This article first appeared in the May issue of Freedom Writer, a publication of the Institute for First Amendment Studies.
A trial taking place in Philadelphia now will determine the constitutionality of the Communications Decency Act (CDA), a federal law passed last fall which criminalizes the online "depiction or description" of sexual acts and organs. By its terms, the CDA permits regulation of electronic text far beyond what is permissible for books and magazines under the First Amendment. In the back of the courtroom, representatives of the religious right, such as ex-prosecutor Bruce Taylor of the National Law Center for Children and Families, are monitoring each day of the trial with intent interest.
Why are they there? Not only is the CDA an extension of the religious right's campaign to dictate moral standards in traditional media; the CDA itself is a creature of the religious right, which had a significant hand in sculpting it, lining up politicians to support it, and then supplying them with the ammunition they needed to get it passed.
Soon after the Republicans released their Contract with America, the Christian Coalition responded with its Contract with the American Family; item 10 called for strict regulation of the Internet to protect minors against sexual material. Bruce Taylor responded to the Christian Coalition's call. Taylor prosecuted more than sixty obscenity cases during his tenure with the Department of Justice, before leaving to become Executive Director of the National Law Center for Children and Families. Working behind the scenes advising Nebraska Senator James J. Exon, a conservative Democrat who had made the issue of Internet indecency his own, Taylor helped draft the CDA, first introduced by Exon during 1994. The bill expired that year but succeeded in becoming law in 1995, after the election of a Republican majority with ties to the religious right.
On June 12, 1995, the Senate initiated debate on the CDA with a prayer by the Senate chaplain, Dr. Lloyd John Ogilvie: "Almighty God, Lord of all life, we praise You for the advancements in computerized communications that we enjoy in our time. Sadly, however, there are those who are littering this information superhighway with obscene, indecent, and destructive pornography." Senator Patrick Leahy of Vermont, foremost adversary of the CDA, later commented that the Chaplain should "allow us to debate these issues and determine how they come out and maybe pray for our guidance, but allow us to debate them. He may find that he has enough other duties, such as composing a prayer each morning for us, to keep him busy."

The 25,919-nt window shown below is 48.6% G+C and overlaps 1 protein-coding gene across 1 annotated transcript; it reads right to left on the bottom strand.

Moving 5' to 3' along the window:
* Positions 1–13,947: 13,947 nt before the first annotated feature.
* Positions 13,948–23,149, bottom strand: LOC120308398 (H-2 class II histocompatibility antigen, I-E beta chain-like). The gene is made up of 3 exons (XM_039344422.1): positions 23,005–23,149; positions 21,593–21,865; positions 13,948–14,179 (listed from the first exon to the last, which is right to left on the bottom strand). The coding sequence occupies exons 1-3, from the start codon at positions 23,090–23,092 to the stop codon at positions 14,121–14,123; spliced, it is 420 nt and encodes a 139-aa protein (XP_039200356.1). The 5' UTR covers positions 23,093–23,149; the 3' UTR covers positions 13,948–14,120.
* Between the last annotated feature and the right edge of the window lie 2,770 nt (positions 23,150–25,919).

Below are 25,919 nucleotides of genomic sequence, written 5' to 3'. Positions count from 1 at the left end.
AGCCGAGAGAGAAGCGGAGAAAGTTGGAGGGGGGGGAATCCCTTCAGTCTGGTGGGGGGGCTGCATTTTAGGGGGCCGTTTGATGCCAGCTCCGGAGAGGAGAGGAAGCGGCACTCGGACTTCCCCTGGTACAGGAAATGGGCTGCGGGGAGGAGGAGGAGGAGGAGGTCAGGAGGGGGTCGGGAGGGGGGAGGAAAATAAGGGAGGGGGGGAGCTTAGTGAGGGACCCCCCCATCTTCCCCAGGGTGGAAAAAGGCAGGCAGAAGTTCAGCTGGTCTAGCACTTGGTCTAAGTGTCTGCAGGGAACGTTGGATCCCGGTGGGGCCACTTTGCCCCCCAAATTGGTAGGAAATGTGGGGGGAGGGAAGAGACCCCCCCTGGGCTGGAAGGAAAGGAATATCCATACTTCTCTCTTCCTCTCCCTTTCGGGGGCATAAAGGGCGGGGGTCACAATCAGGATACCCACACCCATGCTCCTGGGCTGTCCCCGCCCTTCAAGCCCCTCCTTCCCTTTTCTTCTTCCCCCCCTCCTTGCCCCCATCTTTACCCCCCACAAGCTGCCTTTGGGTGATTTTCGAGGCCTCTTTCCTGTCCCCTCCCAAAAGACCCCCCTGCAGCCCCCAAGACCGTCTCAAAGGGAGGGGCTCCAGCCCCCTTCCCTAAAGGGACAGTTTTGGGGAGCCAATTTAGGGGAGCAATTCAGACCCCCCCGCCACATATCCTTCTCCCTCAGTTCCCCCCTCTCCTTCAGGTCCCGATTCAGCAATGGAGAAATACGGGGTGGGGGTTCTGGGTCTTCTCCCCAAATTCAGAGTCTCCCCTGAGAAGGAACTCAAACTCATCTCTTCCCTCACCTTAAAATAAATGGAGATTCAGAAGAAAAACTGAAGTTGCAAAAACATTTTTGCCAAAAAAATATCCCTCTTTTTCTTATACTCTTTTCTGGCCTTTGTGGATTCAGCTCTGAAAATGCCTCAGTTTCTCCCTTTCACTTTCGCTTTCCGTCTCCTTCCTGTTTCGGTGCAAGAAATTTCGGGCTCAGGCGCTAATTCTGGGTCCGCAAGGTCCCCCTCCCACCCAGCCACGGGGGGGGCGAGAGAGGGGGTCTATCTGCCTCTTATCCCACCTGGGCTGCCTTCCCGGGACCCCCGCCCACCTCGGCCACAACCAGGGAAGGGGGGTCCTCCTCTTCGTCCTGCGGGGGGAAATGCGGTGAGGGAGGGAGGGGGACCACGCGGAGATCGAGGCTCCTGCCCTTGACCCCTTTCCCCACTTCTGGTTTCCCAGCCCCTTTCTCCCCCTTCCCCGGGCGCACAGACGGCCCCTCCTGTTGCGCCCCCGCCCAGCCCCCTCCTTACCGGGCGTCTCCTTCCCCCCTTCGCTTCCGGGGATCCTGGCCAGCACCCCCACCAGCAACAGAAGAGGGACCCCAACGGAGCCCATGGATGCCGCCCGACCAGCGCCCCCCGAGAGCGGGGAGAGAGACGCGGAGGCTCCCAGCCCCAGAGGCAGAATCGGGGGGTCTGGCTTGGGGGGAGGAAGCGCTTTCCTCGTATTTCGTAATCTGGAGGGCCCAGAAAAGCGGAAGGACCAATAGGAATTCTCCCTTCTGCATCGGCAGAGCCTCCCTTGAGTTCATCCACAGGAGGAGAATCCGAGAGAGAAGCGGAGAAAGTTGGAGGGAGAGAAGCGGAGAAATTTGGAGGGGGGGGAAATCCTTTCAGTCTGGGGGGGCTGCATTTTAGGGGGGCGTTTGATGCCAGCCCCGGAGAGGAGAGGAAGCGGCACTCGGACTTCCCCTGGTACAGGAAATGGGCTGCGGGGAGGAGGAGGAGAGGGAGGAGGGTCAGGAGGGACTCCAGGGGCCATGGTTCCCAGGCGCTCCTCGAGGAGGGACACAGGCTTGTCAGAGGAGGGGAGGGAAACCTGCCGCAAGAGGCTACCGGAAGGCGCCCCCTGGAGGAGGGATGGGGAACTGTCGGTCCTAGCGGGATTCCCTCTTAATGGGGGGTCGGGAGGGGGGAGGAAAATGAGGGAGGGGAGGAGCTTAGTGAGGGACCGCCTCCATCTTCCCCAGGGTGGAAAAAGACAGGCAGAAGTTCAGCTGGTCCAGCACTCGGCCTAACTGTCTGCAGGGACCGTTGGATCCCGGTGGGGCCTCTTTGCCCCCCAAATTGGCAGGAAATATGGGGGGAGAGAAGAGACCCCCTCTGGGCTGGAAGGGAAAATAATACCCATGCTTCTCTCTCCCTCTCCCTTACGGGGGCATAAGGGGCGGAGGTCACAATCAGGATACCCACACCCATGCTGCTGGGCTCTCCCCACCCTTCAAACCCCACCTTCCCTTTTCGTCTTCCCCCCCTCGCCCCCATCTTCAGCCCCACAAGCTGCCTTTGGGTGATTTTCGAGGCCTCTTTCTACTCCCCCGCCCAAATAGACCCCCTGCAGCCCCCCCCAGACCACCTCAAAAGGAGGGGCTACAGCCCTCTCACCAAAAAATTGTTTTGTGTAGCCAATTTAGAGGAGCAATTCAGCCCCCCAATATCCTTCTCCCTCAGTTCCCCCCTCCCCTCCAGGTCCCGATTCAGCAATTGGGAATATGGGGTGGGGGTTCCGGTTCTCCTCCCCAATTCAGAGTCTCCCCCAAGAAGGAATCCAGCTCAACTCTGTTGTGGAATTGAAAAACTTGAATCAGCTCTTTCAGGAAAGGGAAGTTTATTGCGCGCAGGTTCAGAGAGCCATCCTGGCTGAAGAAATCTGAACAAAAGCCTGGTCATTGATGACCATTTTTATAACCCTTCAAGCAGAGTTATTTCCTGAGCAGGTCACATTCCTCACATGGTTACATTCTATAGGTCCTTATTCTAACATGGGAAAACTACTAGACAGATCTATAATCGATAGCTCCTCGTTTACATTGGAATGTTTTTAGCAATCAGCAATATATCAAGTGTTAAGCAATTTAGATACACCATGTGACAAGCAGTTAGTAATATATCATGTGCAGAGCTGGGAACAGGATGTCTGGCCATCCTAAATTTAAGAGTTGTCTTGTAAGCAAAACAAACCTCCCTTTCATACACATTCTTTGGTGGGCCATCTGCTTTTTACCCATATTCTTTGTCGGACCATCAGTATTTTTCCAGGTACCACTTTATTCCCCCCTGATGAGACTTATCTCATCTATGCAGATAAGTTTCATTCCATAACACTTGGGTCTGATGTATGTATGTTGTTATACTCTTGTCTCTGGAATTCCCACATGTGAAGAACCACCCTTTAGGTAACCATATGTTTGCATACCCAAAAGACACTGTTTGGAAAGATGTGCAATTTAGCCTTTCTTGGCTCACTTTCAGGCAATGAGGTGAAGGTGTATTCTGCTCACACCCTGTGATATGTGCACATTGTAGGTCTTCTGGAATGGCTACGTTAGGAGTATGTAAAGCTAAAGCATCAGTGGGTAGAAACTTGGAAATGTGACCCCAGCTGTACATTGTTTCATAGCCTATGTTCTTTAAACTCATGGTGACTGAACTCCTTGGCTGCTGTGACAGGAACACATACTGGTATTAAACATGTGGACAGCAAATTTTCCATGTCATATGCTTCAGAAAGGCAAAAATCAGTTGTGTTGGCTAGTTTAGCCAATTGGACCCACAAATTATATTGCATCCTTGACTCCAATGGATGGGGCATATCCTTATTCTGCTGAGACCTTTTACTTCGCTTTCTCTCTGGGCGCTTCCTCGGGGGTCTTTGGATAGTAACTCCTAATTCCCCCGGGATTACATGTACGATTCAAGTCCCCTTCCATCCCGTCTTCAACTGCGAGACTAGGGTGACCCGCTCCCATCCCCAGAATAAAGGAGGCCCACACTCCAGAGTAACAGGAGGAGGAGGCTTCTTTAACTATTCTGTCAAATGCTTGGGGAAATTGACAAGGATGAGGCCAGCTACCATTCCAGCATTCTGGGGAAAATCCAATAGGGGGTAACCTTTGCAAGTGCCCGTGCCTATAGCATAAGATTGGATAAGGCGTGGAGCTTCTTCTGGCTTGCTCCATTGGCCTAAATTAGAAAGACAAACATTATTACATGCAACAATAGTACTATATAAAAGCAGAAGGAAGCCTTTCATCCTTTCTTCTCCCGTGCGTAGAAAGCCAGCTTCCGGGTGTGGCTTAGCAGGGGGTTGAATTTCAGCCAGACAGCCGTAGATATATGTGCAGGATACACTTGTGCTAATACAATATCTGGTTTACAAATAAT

The entire Senate debate, spearheaded by Senator Exon and Republicans Dan Coats and Charles Grassley, was informed by the sensibilities of the religious right. The Senators read letters from the Christian Coalition and from Bruce Taylor into the record. More significantly, they flaunted statistics from the notorious Marty Rimm "cyberporn" study two weeks before it was released in an exclusive article in the July 3rd Time magazine. Apparently, the proponents of the CDA had been given a preview of the study's contents.
Mike Godwin, staff counsel to the Electronic Frontier Foundation, believes that the religious right acted as the conduit between the Georgetown Law Journal, then preparing the Rimm study for publication, and the pro-censorship Senators. Godwin discovered that as early as November 1994, Bruce Taylor was assisting Marty Rimm, then a junior at Carnegie Mellon, in preparing his study, a thesis project. Deen Kaplan, a Georgetown Law student and editor of the Law Journal, shared office space with Taylor in a complex which also housed the National Coalition for Children and Families and Donna Rice's organization, Enough is Enough. Another protege of Taylor's, John McMickle, was now on Senator Grassley's staff, and assisted him in drafting his own Internet indecency legislation. Deen Kaplan compiled Senator Exon's "Blue Book" of Internet pornography, which he brandished to great effect during the Senate discussions.